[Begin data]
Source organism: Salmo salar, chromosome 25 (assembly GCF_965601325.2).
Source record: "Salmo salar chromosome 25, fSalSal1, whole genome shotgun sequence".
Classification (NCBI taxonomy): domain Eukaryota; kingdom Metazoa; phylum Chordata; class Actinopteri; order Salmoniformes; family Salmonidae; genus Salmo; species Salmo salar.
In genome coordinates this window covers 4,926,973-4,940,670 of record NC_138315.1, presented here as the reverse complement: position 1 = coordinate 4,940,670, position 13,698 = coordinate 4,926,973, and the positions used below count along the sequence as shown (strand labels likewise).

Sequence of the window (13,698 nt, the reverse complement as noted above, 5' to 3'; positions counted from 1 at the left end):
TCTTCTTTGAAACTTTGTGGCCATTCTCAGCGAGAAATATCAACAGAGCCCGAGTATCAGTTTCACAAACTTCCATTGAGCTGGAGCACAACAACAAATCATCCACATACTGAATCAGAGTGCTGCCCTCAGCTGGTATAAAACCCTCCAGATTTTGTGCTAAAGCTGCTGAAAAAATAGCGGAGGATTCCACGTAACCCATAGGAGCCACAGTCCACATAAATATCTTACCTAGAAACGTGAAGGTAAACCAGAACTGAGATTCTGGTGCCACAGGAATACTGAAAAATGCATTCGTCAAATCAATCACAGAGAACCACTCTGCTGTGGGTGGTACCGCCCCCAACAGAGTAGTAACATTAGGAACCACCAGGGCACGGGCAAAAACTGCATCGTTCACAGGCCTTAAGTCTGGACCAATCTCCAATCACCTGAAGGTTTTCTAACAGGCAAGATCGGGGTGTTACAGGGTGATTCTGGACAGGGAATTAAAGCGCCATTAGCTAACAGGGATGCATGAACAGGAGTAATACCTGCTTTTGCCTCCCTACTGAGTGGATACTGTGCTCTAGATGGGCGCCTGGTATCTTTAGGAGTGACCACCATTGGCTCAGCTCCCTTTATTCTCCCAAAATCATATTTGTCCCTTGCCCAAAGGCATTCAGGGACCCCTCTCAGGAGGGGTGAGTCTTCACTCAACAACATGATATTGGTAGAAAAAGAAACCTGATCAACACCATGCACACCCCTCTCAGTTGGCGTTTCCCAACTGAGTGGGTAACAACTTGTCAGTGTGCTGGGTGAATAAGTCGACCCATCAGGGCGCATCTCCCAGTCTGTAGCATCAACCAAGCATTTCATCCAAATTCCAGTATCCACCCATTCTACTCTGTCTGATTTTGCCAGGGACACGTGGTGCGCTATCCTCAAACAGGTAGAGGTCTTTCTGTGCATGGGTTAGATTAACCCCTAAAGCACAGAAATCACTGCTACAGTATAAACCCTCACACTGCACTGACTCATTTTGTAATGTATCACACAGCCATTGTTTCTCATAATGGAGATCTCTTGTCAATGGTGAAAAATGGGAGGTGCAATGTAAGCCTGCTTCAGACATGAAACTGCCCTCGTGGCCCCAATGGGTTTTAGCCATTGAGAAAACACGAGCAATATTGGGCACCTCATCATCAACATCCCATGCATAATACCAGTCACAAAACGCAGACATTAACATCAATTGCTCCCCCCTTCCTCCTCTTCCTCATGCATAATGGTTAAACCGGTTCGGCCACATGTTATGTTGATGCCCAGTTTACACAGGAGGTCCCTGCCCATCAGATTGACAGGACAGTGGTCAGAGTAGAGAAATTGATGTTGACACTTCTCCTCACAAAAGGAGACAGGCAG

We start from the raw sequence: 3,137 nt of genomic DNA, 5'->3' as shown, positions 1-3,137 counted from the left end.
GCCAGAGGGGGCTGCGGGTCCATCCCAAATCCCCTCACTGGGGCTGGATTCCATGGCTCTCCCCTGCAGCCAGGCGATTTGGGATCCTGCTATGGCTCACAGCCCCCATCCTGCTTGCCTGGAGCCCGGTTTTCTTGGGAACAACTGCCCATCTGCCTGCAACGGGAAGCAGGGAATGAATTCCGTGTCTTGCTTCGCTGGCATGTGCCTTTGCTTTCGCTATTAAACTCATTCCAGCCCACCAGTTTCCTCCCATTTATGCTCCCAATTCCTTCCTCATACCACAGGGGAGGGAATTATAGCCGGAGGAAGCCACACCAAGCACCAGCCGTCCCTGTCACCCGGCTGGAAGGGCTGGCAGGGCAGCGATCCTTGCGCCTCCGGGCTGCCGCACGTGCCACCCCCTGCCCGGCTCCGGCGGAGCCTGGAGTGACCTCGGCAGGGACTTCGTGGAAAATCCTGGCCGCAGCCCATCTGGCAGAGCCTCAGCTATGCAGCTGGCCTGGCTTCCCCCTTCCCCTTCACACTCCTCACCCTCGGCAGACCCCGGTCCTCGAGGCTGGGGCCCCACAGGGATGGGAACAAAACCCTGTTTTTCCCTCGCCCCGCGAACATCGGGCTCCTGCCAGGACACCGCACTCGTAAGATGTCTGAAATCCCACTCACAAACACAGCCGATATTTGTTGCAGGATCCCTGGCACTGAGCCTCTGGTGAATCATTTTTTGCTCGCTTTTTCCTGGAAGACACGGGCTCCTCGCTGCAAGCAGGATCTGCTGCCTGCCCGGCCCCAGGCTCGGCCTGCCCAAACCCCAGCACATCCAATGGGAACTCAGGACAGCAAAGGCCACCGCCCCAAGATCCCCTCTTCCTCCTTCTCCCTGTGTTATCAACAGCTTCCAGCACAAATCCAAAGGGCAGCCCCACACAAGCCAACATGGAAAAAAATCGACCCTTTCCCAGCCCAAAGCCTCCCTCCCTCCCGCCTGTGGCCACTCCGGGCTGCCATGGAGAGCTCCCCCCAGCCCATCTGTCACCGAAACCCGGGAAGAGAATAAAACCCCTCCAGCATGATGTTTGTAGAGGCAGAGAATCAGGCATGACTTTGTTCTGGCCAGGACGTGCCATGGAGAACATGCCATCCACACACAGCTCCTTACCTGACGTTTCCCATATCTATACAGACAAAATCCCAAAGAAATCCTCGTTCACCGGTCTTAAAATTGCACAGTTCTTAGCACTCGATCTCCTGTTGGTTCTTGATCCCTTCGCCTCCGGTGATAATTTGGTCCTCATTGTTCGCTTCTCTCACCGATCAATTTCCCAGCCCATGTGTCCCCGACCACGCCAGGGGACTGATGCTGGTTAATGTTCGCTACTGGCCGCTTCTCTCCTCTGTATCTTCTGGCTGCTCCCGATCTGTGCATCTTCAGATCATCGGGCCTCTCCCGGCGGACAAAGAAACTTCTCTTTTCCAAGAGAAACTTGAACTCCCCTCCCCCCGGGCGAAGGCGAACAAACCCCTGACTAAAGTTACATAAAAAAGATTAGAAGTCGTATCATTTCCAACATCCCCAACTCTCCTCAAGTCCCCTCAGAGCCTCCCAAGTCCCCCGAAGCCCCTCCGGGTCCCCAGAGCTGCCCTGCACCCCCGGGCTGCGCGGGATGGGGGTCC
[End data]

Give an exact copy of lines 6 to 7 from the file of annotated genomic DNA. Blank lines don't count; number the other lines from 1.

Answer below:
TCTTCTTTGAAACTTTGTGGCCATTCTCAGCGAGAAATATCAACAGAGCCCGAGTATCAGTTTCACAAACTTCCATTGAGCTGGAGCACAACAACAAATCATCCACATACTGAATCAGAGTGCTGCCCTCAGCTGGTATAAAACCCTCCAGATTTTGTGCTAAAGCTGCTGAAAAAATAGCGGAGGATTCCACGTAACCCATAGGAGCCACAGTCCACATAAATATCTTACCTAGAAACGTGAAGGTAAACCAGAACTGAGATTCTGGTGCCACAGGAATACTGAAAAATGCATTCGTCAAATCAATCACAGAGAACCACTCTGCTGTGGGTGGTACCGCCCCCAACAGAGTAGTAACATTAGGAACCACCAGGGCACGGGCAAAAACTGCATCGTTCACAGGCCTTAAGTCTGGACCAATCTCCAATCACCTGAAGGTTTTCTAACAGGCAAGATCGGGGTGTTACAGGGTGATTCTGGACAGGGAATTAAAGCGCCATTAGCTAACAGGGATGCATGAACAGGAGTAATACCTGCTTTTGCCTCCCTACTGAGTGGATACTGTGCTCTAGATGGGCGCCTGGTATCTTTAGGAGTGACCACCATTGGCTCAGCTCCCTTTATTCTCCCAAAATCATATTTGTCCCTTGCCCAAAGGCATTCAGGGACCCCTCTCAGGAGGGGTGAGTCTTCACTCAACAACATGATATTGGTAGAAAAAGAAACCTGATCAACACCATGCACACCCCTCTCAGTTGGCGTTTCCCAACTGAGTGGGTAACAACTTGTCAGTGTGCTGGGTGAATAAGTCGACCCATCAGGGCGCATCTCCCAGTCTGTAGCATCAACCAAGCATTTCATCCAAATTCCAGTATCCACCCATTCTACTCTGTCTGATTTTGCCAGGGACACGTGGTGCGCTATCCTCAAACAGGTAGAGGTCTTTCTGTGCATGGGTTAGATTAACCCCTAAAGCACAGAAATCACTGCTACAGTATAAACCCTCACACTGCACTGACTCATTTTGTAATGTATCACACAGCCATTGTTTCTCATAATGGAGATCTCTTGTCAATGGTGAAAAATGGGAGGTGCAATGTAAGCCTGCTTCAGACATGAAACTGCCCTCGTGGCCCCAATGGGTTTTAGCCATTGAGAAAACACGAGCAATATTGGGCACCTCATCATCAACATCCCATGCATAATACCAGTCACAAAACGCAGACATTAACATCAATTGCTCCCCCCTTCCTCCTCTTCCTCATGCATAATGGTTAAACCGGTTCGGCCACATGTTATGTTGATGCCCAGTTTACACAGGAGGTCCCTGCCCATCAGATTGACAGGACAGTGGTCAGAGTAGAGAAATTGATGTTGACACTTCTCCTCACAAAAGGAGACAGGCAG

We start from the raw sequence: 3,137 nt of genomic DNA, 5'->3' as shown, positions 1-3,137 counted from the left end.